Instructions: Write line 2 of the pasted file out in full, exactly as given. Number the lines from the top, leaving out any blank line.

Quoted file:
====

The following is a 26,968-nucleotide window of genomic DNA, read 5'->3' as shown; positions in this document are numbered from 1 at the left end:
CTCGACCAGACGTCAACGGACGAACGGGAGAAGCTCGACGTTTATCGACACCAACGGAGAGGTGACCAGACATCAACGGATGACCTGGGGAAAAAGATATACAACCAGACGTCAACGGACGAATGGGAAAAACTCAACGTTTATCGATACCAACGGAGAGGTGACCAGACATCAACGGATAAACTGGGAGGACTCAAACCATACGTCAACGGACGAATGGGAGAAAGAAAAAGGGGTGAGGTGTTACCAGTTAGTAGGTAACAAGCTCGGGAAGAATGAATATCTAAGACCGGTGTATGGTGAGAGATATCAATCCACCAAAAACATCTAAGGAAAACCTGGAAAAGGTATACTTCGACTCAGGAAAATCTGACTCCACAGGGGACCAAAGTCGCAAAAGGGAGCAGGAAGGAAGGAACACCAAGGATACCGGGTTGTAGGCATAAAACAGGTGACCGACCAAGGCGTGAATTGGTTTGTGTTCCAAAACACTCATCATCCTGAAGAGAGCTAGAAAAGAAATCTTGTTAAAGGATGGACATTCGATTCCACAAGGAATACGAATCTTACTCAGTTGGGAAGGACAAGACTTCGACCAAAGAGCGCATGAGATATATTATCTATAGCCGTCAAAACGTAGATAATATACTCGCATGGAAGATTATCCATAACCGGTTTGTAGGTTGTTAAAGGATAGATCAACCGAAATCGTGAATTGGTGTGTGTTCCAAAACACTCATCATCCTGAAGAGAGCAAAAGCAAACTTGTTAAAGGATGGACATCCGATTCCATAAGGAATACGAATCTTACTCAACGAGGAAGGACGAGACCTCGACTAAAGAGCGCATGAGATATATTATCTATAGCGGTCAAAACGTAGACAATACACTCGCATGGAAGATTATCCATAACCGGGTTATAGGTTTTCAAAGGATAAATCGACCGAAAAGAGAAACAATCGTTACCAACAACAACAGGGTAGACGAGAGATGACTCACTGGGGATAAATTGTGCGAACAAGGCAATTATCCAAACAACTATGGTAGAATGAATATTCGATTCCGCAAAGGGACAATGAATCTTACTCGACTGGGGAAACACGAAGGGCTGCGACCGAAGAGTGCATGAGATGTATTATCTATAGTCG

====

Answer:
CTCGACCAGACGTCAACGGACGAACGGGAGAAGCTCGACGTTTATCGACACCAACGGAGAGGTGACCAGACATCAACGGATGACCTGGGGAAAAAGATATACAACCAGACGTCAACGGACGAATGGGAAAAACTCAACGTTTATCGATACCAACGGAGAGGTGACCAGACATCAACGGATAAACTGGGAGGACTCAAACCATACGTCAACGGACGAATGGGAGAAAGAAAAAGGGGTGAGGTGTTACCAGTTAGTAGGTAACAAGCTCGGGAAGAATGAATATCTAAGACCGGTGTATGGTGAGAGATATCAATCCACCAAAAACATCTAAGGAAAACCTGGAAAAGGTATACTTCGACTCAGGAAAATCTGACTCCACAGGGGACCAAAGTCGCAAAAGGGAGCAGGAAGGAAGGAACACCAAGGATACCGGGTTGTAGGCATAAAACAGGTGACCGACCAAGGCGTGAATTGGTTTGTGTTCCAAAACACTCATCATCCTGAAGAGAGCTAGAAAAGAAATCTTGTTAAAGGATGGACATTCGATTCCACAAGGAATACGAATCTTACTCAGTTGGGAAGGACAAGACTTCGACCAAAGAGCGCATGAGATATATTATCTATAGCCGTCAAAACGTAGATAATATACTCGCATGGAAGATTATCCATAACCGGTTTGTAGGTTGTTAAAGGATAGATCAACCGAAATCGTGAATTGGTGTGTGTTCCAAAACACTCATCATCCTGAAGAGAGCAAAAGCAAACTTGTTAAAGGATGGACATCCGATTCCATAAGGAATACGAATCTTACTCAACGAGGAAGGACGAGACCTCGACTAAAGAGCGCATGAGATATATTATCTATAGCGGTCAAAACGTAGACAATACACTCGCATGGAAGATTATCCATAACCGGGTTATAGGTTTTCAAAGGATAAATCGACCGAAAAGAGAAACAATCGTTACCAACAACAACAGGGTAGACGAGAGATGACTCACTGGGGATAAATTGTGCGAACAAGGCAATTATCCAAACAACTATGGTAGAATGAATATTCGATTCCGCAAAGGGACAATGAATCTTACTCGACTGGGGAAACACGAAGGGCTGCGACCGAAGAGTGCATGAGATGTATTATCTATAGTCG